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Groundbreaking research generates world’s first synthetic embryos

Written by Isobel Young, Science Writer

Until recently, synthetic embryos only existed in sci-fi novels. Now, researchers from the Weizmann Institute of Science in Israel have transformed science fiction into science fact. A new study, published in Cell, outlines how the team of researchers utilized an ex utero platform that they had previously developed to induce post-gastrulation development of naïve pluripotent stem cells from mice, resulting in the formation of the world’s first synthetic embryo.

Synthetic embryos

Unlike human embryos, synthetic embryos (also known as sEmbryos or SWEMs) are generated without an egg, sperm or fertilisation. Instead, the synthetic embryos in this study were produced via cell-aggregation of pluripotent stem cells. While previous embryo-like models have been developed using embryo derived TSC lines, this is the first time that embryonic cells have undergone gastrulation and resulted in an embryo. Gastrulation is the process by which the blastula undergoes cell differentiation, resulting in the formation of different cell lineages and thus develops into a gastrula.

Formation of organs

The team were successful in growing post-gastrulation SWEMs. They found that the SWEMs had structures that resembled early formation of neural tubes, gut tubes and beating hearts. They identified these structures using whole-mount immunofluorescence to identify structure specific markers. Detection of Sox2 expression and Brachyury+ cells indicated the formation of the neural tube. Heart cells were detected by positive expression of MHC-II and Gata4, and the structure resembling the gut tube was identified by Sox17 expression. The team also performed transversal cross-plane sectioning, which further supported their findings from the whole-mount immunofluorescence.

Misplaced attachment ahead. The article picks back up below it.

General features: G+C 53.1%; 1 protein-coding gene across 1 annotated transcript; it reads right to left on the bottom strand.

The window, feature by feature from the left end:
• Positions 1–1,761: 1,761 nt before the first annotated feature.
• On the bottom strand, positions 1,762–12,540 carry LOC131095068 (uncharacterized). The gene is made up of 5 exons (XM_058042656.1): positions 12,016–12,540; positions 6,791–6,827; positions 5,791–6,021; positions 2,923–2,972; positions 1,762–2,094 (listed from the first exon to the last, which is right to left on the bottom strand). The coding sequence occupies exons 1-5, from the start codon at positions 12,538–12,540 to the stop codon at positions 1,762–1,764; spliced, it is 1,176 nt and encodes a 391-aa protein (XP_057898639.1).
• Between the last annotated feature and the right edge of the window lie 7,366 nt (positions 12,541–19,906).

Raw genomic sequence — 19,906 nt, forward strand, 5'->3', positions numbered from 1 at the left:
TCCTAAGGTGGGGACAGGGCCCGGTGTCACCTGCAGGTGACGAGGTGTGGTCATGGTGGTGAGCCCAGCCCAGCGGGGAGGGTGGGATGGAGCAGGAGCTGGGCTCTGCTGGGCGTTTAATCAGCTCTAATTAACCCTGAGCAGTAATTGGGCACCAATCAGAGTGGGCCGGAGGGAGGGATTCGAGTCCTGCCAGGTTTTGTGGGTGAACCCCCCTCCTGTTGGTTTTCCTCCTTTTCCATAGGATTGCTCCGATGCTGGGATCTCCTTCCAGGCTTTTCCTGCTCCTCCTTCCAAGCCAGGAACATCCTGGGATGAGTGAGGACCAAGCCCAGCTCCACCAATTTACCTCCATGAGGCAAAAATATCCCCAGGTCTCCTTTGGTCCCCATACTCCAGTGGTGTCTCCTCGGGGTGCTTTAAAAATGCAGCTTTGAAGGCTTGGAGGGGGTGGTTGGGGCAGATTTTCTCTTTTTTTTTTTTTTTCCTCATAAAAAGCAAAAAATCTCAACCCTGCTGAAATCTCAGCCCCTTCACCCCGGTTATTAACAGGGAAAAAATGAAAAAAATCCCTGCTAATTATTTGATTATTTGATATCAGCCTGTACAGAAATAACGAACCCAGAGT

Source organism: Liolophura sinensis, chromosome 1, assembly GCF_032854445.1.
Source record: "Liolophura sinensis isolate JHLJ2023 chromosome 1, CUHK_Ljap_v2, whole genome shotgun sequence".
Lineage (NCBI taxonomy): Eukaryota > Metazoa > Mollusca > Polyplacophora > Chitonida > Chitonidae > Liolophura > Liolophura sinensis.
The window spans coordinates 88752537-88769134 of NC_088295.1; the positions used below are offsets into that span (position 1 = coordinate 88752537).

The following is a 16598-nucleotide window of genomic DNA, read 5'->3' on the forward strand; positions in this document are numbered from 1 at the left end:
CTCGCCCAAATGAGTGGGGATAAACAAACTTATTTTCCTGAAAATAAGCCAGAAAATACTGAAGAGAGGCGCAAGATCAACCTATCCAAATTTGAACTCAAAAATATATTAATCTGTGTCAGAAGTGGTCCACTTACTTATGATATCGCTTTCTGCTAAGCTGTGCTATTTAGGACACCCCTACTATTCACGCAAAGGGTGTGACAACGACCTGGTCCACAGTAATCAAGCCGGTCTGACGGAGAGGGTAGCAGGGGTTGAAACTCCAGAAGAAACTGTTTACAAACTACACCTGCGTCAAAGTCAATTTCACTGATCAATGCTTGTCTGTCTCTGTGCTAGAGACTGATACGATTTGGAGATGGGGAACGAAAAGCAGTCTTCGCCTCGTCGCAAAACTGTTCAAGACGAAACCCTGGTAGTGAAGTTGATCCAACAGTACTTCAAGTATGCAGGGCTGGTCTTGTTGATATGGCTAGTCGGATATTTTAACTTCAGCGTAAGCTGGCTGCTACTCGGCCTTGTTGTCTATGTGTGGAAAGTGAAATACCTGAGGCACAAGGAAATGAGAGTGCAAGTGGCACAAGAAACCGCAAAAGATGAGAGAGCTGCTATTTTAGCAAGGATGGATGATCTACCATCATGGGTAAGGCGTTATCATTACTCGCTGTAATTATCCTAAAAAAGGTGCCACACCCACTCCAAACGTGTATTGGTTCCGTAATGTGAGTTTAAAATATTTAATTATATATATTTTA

The author says the study “underscores the dormant self-organization capability of naïve pluripotent stem cells into advanced organized whole embryo like entities.” Not only does this provide scientists with a clearer understanding of embryonic development, but also provides a useful tool to researchers in the biotechnology field.

Figure 1: Graphical abstract outlining the methods used in this study.


As with any other piece of research, this study does have some weaknesses. Firstly, only a very small number of SWEMs were successful. 95% of the cells that underwent cell-aggregation did not develop into post-gastrulation embryos. This indicates that this is not a reliable method of synthetic cell production. However, this study is just the beginning. It provides a springboard for future research to occur, where more reliable methods of SWEM production can be established.

Ethical concerns

With the increasingly tense political atmosphere surrounding the ethics of stem cell research, synthetic embryos could be the solution for easing such concerns. This is because the researchers found that the SWEMs were not capable of developing into living animals- transplantation of SWEMs into the wombs of mice did not result in a successful pregnancy. This is helpful in eliminating the concern that using embryos in scientific research is preventing a possible life from occurring. While this study demonstrates a huge leap of knowledge and potential future applications of pluripotent stem cells, it is important to recognize that due to the novelty of this research, an ethical grey area remains.

Image Credit: Canva